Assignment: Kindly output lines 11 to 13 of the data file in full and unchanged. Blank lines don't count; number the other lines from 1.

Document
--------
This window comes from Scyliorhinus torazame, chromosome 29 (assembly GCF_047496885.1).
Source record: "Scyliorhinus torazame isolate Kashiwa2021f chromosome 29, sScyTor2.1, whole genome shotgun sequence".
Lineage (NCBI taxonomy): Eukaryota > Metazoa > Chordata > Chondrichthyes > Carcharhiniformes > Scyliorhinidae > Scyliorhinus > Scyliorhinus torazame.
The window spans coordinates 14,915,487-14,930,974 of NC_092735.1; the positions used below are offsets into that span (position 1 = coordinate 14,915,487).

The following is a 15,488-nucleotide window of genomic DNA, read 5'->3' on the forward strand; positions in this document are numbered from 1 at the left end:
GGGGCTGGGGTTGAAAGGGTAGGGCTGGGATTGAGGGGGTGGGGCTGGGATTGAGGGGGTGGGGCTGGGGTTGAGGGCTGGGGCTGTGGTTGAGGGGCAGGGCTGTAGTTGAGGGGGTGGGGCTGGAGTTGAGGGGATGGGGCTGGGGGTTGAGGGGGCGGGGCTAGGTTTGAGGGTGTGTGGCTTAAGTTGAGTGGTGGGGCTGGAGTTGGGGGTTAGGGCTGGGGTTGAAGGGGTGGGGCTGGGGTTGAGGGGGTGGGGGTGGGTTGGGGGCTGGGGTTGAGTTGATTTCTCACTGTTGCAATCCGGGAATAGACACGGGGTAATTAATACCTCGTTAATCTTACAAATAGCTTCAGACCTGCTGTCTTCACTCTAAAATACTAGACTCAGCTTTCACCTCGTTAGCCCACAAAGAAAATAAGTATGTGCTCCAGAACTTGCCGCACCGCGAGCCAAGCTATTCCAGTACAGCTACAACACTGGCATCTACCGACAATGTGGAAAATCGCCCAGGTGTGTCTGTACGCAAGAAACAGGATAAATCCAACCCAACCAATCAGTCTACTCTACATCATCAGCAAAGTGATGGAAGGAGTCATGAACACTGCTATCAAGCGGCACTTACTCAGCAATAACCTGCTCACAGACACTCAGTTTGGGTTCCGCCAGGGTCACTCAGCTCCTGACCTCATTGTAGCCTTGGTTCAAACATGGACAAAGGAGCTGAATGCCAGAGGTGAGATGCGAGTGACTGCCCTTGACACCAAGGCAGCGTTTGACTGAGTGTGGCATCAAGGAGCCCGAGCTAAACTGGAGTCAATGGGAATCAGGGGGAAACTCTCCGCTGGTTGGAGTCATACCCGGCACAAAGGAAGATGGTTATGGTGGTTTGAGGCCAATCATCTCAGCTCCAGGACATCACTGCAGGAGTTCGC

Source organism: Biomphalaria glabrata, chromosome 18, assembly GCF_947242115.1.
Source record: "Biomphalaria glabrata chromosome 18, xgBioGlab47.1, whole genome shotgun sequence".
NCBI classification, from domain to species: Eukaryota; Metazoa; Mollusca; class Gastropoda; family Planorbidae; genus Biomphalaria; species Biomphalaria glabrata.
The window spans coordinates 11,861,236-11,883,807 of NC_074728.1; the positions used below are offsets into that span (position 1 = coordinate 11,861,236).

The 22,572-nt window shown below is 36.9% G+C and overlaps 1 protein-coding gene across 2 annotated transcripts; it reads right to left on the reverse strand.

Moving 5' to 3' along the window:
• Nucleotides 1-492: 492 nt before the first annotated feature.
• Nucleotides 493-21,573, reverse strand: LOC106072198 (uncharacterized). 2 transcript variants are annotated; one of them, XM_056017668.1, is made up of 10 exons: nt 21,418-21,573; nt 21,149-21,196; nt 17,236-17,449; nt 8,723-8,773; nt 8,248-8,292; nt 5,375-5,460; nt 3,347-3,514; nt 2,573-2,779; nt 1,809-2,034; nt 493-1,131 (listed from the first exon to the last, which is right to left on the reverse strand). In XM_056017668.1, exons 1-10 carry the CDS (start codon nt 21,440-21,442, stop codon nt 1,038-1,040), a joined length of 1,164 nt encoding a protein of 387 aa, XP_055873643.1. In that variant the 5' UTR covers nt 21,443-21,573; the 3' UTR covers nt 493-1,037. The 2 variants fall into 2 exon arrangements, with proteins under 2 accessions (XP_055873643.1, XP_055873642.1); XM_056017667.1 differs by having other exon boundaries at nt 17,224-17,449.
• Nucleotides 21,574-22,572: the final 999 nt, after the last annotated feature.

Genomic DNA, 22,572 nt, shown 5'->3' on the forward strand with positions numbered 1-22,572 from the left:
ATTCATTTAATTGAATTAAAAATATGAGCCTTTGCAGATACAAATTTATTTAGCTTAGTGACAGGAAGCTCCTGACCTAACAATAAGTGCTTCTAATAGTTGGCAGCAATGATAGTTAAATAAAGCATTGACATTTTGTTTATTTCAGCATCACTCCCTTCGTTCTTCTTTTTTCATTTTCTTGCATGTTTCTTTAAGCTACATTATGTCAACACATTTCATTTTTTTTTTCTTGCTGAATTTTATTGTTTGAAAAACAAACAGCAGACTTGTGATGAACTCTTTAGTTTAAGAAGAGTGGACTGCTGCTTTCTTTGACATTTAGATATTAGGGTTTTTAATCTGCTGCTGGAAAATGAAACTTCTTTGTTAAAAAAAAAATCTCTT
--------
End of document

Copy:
The 22,572-nt window shown below is 36.9% G+C and overlaps 1 protein-coding gene across 2 annotated transcripts; it reads right to left on the reverse strand.

Moving 5' to 3' along the window:
• Nucleotides 1-492: 492 nt before the first annotated feature.